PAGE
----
The debates of the Plesner Committee, the committee that previously tried to advance legislation for a shared burden, blew up in July 2012, and with it the short partnership of Netanyahu and the Kadima party, headed by former Defense Minister Shaul Mofaz. At that time, the ultra-Orthodox conducted an all-out war over two issues raised in the discussion: the age of the draftees and draft quotas. They wanted the age of the draftees to set as high as possible, and fought for predetermined draft quotas rather than a general draft. Netanyahu preferred to keep his pact with the ultra-Orthodox and disbanded the committee. The ultra-Orthodox achieved these two goals with the new law: They will be able to receive a deferment of service and study in a rabbinical college until age 26, and in exchange, they’ll have to meet the draft quotas determined by the government.
The quota for 2017 will be 5,200 young ultra-Orthodox people — a seemingly historic achievement considering that in every recruitment cycle, there are an average of 8,000 ultra-Orthodox candidates for army service. But beneath Lapid’s picture of victory hides the fact that the draftees included in the quota don’t have to come from one recruitment cycle, but from a reserve of tens of thousands of men who have recently deferred service. As such, instead of 70% of eligible ultra-Orthodox youth in every recruitment cycle, less than 7% will be drafted.
In addition, the government will be the one to monitor the quotas and to determine the draft goals. There’s no need to mention the flexibility of government decisions and the speed in which they can be changed according to political and coalition constraints. Thus, it’s easy to understand why the main achievement heralded by Yesh Atid — the criminal penalties on ultra-Orthodox who dodge the draft — is illusory. There will not be criminal penalties just as there won’t be economic penalties, since the ultra-Orthodox could easily meet the draft targets in the framework passed into law. Even today, without Lapid’s law, about 3,500 ultra-Orthodox serve in the Israel Defense Forces, 2,000 of them drafted in the last year.
The ultra-Orthodox couldn’t dream of a friendlier law. They see Lapid talking about a historic turning point and chuckle. Quietly and cleverly, through their associates among the settler leadership, they succeeded in pressuring Economy and Trade Minister Naftali Bennett and Knesset member Ayelet Shaked of the right-wing HaBayit HaYehudi party behind the scenes, so that they would represent ultra-Orthodox interests in the committee. Despite the temptation to celebrate the new law and herald their achievement, they understand that now is the time to show restraint and let Lapid have his 15 minutes of fame. The public’s attention will move on to another topic, and they’ll enjoy their win.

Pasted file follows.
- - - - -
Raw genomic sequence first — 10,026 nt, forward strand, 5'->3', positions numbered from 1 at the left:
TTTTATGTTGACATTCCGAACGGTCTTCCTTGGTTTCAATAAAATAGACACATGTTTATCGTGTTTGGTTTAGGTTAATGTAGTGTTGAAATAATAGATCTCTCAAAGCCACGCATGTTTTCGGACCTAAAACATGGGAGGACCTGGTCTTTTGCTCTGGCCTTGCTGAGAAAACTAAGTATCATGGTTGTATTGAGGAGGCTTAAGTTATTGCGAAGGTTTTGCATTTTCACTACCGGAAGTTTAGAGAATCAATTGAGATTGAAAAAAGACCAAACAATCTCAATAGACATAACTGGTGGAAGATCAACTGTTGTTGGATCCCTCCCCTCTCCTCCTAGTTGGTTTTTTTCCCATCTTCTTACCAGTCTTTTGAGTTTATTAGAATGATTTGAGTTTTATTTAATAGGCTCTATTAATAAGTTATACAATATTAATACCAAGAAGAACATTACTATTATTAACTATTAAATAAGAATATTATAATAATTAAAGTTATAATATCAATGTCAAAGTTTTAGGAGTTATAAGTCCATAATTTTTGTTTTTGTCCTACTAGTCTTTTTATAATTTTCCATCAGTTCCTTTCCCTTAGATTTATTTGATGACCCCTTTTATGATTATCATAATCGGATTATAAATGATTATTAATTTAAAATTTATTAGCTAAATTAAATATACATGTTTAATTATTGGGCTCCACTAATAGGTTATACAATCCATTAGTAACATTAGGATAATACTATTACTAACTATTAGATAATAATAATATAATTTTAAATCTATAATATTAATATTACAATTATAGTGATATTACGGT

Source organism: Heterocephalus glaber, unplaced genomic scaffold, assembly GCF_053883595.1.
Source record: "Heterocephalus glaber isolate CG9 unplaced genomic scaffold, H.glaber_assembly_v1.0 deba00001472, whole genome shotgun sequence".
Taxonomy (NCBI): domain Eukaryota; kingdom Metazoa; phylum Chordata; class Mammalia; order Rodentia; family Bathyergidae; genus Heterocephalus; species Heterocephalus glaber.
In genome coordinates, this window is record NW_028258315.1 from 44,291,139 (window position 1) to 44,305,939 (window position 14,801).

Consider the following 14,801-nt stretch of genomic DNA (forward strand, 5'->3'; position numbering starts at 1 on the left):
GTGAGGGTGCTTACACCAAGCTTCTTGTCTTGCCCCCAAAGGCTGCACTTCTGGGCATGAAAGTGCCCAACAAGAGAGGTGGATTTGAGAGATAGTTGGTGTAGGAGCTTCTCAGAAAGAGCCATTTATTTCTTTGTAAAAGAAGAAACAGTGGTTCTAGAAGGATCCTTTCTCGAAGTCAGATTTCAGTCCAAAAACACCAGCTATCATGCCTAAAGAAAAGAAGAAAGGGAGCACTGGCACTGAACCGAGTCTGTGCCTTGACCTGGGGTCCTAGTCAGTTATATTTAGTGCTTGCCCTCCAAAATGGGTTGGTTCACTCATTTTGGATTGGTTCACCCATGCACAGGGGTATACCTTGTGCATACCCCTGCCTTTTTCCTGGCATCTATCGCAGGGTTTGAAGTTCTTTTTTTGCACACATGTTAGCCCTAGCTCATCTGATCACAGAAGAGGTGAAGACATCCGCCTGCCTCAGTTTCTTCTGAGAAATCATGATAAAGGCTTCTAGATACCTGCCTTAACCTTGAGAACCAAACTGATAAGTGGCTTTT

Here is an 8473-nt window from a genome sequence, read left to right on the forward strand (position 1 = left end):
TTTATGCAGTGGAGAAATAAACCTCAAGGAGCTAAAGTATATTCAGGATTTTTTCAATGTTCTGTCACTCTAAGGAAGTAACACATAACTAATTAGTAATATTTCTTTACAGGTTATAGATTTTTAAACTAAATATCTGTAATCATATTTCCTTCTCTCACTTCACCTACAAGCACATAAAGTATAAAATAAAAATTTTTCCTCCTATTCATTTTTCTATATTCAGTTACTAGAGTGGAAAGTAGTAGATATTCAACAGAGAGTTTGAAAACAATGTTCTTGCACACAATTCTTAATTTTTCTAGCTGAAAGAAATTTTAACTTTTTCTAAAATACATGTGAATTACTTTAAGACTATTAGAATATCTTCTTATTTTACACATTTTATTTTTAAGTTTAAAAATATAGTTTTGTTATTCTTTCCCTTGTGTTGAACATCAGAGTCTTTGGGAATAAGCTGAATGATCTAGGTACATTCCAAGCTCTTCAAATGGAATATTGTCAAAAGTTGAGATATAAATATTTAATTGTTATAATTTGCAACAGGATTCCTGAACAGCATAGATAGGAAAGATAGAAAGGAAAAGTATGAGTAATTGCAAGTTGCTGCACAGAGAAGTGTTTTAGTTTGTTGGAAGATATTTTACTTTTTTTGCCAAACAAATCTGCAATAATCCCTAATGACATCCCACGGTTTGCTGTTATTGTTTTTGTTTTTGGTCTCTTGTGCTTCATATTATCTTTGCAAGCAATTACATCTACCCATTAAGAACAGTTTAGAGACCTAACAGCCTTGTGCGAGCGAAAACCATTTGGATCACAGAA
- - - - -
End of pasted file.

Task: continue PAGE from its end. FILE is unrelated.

One of the senior ultra-Orthodox politicians in close contact with the chair of the committee, Shaked, agreed to speak with Al-Monitor on the condition of anonymity: “We couldn’t have asked for a better law. In the war over public opinion against Lapid, we don’t really care that people would think we lost and we’re going to be drafted. That’s how they’ll get off our backs; that’s how we’ll get our peace and quiet back.” As for Porush’s claim that Netanyahu betrayed the ultra-Orthodox when he agreed to criminal penalties, the senior politician said, “What do you expect, that he’d be happy with it? We have to show that the law is bad for us.”
The threat of Porush that the ultra-Orthodox would punish Netanyahu in the presidential elections and block the Likud’s candidates he described as “part of the game. Just like in the last elections, when we threatened him that we’d endorse [then-Labor chair] Shelly Yachimovich because of the economic sanctions. I see ultra-Orthodox members of the Knesset regularly vilify Bibi [Netanyahu] ever since we didn’t enter the government, but the moment they get called to a meeting with him, they run into his arms and boast that just now, they sat with the prime minister.”
Lapid’s achievement amounts only to the marketing that gave the burden-sharing law a sense of being a historic step forward. The circle surrounding the chairman of Yesh Atid compares him to no less than late Prime Minister Ariel Sharon, who withstood intense pressure on the right on the eve of the passing of the Gaza Disengagement Plan in the Knesset. On the same night in October 2004, Sharon gave an exemplary leadership performance in the Knesset, as he sat cool-headed in the assembly hall, didn’t blink and didn’t give in, despite the fear that he would lose his office. Where exactly is the similarity in these two events? Only the Yesh Atid people can say.
Lapid, maybe more than any other politician, has the unique talent of distilling a complex issue into an exact and winning sentence, and to choose the image of victory that would serve his agenda most precisely. That’s how it was when the government was established: He wished to carve into the collective memory the image of a smaller coalition without the ultra-Orthodox, but on the way he gave up spots on all of the most important committees and other positions of power in the Knesset. That’s how it was this time, as well: He marked his goal as the criminal penalties and threatened to leave the government if they weren’t included, and conceded on essential points in the law.